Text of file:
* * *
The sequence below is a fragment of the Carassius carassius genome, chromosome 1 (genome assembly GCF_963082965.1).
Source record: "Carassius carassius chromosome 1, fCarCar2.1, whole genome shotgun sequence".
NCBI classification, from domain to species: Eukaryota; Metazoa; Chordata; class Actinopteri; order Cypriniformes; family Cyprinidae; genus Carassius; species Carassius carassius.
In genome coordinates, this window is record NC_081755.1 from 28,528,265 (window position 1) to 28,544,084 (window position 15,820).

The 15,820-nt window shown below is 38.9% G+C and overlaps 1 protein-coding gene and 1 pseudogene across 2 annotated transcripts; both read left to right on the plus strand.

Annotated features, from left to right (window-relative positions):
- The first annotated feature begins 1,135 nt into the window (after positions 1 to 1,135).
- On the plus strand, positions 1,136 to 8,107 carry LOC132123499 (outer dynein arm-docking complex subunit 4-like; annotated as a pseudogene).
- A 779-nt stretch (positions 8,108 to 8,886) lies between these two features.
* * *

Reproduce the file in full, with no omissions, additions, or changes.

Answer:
The sequence below is a fragment of the Carassius carassius genome, chromosome 1 (genome assembly GCF_963082965.1).
Source record: "Carassius carassius chromosome 1, fCarCar2.1, whole genome shotgun sequence".
NCBI classification, from domain to species: Eukaryota; Metazoa; Chordata; class Actinopteri; order Cypriniformes; family Cyprinidae; genus Carassius; species Carassius carassius.
In genome coordinates, this window is record NC_081755.1 from 28,528,265 (window position 1) to 28,544,084 (window position 15,820).

The 15,820-nt window shown below is 38.9% G+C and overlaps 1 protein-coding gene and 1 pseudogene across 2 annotated transcripts; both read left to right on the plus strand.

Annotated features, from left to right (window-relative positions):
- The first annotated feature begins 1,135 nt into the window (after positions 1 to 1,135).
- On the plus strand, positions 1,136 to 8,107 carry LOC132123499 (outer dynein arm-docking complex subunit 4-like; annotated as a pseudogene).
- A 779-nt stretch (positions 8,108 to 8,886) lies between these two features.